By Zhang Jifeng
Japan's Prime Minister Yoshihiko Noda visited China with a "great gift" – his country's purchase of US$10 billion Chinese government bonds. As the first G7 country who owns Chinese bonds, Japan's action is undoubtedly spurting the internationalization process of the yuan.
Financial cooperation is a trend
The financial relationship of China and Japan continues its stable development. China's opening-up policies brought it direct investments from Japanese companies with the Official Development Assistance (ODA). Chinese enterprises then started to invest in Japan and bought Japan's national bonds before the recent reciprocal actions from the Japanese government.
These strengthening financial ties are an inevitable product of the healthily progressing financial cooperation between Japan and China, who made the mutually beneficial relationship one of the most important items on its agenda.
As any economic activity is inseparable from the support of capitals and financial services, the guidance document from China's central bank became the natural result after the two countries' many negotiations.
The financial cooperation between the two countries also stabilizes their positions as the world's second and third largest economies, which are of great influences to the region and the world at large.
Buying China's national debt could enlarge Japan's financial resources
There are mixed opinions in China about Japan buying Chinese bonds. Some think that this is a new opportunity of the yuan's internationalization. Others think that this will increase the already rising pressure on the Chinese currency, which could lead to further rise of its foreign exchange reserves and increase China's pressure on inflation and other financial tensions.
Both concerns in fact make sense, because every financial event has two sides. But this event's advantage is bigger than its disadvantage to China and Japan.
Aside from being the second and the third economies in the world, the two countries are also the two biggest exporting countries – hence they own large foreign exchange reserves. Due to the US dollars' depreciation and the weakening euro, Japan and China's diversifying of their reserves by purchasing each other's bonds can spread risks.
The move also allows both countries to meet their individual goals. For China, the purchase of its bonds by the first G7 country expands global influences of the yuan. On the other hand, China's purchases of a large amount of Japanese bonds increased Japan's dependence on China, leading to concerns in Japan. The Japanese government satisfied its political demands and appeased its countrymen's nationalist sentiment by purchasing China's bonds.
Furthermore, Japan is in need of a huge financial infusion for its post-disaster reconstruction and to stimulate economic growth and counter the appreciation of the Japanese yen, so they need to expand its financial resources. With the two countries owning each other's national debt, Japan can seek the Chinese government to buy more of its bonds and to provide the financial support it needs.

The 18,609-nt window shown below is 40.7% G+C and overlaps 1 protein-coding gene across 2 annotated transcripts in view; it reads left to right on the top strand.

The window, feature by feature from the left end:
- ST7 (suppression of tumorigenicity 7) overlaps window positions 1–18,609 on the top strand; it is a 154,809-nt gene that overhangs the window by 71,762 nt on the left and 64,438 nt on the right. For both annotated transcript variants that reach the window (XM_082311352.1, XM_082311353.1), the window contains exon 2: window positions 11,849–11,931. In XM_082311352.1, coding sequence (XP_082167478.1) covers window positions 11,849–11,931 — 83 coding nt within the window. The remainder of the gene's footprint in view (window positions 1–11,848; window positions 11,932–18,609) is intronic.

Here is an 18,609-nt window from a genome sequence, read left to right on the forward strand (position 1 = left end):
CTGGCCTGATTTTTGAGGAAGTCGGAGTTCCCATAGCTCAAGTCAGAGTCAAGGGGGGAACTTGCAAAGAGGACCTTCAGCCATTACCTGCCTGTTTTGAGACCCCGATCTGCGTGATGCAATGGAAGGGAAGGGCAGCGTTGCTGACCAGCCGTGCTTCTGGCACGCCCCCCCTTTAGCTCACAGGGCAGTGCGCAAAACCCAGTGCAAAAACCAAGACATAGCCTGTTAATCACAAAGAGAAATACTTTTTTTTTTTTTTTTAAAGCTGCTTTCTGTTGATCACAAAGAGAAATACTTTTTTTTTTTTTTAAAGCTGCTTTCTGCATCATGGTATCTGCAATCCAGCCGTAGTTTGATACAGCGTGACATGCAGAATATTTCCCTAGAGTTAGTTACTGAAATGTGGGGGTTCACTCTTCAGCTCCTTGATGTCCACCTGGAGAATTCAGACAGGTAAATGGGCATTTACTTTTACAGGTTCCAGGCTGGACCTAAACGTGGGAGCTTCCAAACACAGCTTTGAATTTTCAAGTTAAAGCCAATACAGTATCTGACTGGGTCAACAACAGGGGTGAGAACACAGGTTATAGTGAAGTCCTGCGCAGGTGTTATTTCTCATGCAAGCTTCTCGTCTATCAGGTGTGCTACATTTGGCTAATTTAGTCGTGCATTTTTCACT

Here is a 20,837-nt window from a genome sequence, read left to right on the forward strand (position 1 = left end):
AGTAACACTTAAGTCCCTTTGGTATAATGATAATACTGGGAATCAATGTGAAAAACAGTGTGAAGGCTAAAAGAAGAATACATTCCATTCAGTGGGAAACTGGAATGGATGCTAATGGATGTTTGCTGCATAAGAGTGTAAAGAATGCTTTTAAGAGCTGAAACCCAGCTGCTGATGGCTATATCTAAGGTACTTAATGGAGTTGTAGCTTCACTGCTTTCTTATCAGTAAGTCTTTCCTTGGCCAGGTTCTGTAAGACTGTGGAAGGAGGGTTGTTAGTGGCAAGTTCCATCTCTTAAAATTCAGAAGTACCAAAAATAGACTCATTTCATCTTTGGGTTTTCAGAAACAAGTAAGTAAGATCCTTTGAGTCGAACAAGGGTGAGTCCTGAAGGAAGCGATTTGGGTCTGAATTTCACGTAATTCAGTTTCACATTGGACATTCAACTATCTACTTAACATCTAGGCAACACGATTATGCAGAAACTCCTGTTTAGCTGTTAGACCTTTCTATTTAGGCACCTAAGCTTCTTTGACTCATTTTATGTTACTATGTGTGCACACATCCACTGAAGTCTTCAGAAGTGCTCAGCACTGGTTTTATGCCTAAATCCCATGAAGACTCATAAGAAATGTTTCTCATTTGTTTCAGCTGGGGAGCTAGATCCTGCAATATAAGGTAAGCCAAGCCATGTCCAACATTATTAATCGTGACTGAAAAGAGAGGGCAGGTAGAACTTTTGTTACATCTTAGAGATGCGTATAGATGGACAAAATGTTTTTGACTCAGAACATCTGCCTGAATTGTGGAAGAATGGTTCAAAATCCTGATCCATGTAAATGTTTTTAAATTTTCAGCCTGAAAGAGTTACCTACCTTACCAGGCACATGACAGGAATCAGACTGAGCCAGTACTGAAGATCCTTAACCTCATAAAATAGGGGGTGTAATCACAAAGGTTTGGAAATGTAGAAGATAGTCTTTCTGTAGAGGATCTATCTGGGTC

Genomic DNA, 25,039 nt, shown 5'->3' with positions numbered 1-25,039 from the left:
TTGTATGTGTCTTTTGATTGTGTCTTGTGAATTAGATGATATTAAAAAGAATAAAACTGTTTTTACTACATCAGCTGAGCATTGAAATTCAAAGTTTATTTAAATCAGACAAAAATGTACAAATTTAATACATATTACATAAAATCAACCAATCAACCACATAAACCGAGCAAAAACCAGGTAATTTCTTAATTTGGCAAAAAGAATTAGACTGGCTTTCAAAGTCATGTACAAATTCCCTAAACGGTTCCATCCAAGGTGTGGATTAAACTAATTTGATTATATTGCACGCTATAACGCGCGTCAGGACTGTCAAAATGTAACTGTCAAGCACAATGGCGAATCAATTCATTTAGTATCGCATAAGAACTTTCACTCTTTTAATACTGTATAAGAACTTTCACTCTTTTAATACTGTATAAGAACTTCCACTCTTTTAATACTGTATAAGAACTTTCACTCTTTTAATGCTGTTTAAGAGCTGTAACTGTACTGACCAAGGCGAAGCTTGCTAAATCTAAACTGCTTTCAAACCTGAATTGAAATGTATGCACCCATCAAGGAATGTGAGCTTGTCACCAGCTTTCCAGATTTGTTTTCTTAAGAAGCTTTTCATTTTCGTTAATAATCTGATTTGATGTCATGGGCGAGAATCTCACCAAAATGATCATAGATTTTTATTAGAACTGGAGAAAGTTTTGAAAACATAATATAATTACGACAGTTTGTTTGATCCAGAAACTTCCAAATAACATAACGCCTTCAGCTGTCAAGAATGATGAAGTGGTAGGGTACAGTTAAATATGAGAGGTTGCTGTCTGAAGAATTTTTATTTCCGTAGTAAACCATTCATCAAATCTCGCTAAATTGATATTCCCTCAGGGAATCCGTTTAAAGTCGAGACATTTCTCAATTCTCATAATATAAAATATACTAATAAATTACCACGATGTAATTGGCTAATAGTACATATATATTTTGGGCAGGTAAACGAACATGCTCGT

Meanwhile, because Japan only purchased limited amount of debt and they bought it in batches, it only account for very small rate in China's foreign exchange reserves and won't have too great of an impact on China's financial market. So there is no need for China to worry too much.
Free trade agreements are on the way
China is Japan's largest trading partner, while Japan is China's second biggest. In recent years, trading between China and South Korea as well as Japan and South Korea have seen rapid development, deepening dependence among the trio. Still, there has not been any Free Trade Agreement or Free Trade Area (FTA) among them, although substantial progress is expected to be made on FTA in the next year.
With the deepening of international cooperation in the financial markets, there will be more foreign direct investment in the yuan from overseas investors, and there will also be more space for foreign companies to operate in the Chinese mainland. All of that will amount to a new upsurge for Japanese investment in China during Japan's post-disaster construction period.
Government bonds mark political mutual trust
Will Japan buy more Chinese bonds in the future? That will depend on the two countries' bilateral relations in economy, politics, foreign affairs and security. What is certain is that Japan's purchase of Chinese bonds marks a milestone of mutual trust between the two governments.
Zhang Jifeng is a director of the Department of Economics of Institute of Japanese Studies, Chinese Academy of Social Sciences.
(The original article in Chinese was translated by Lu Na and Lin Liyao.)
Opinion articles reflect the views of their authors, not necessarily those of China.org.cn.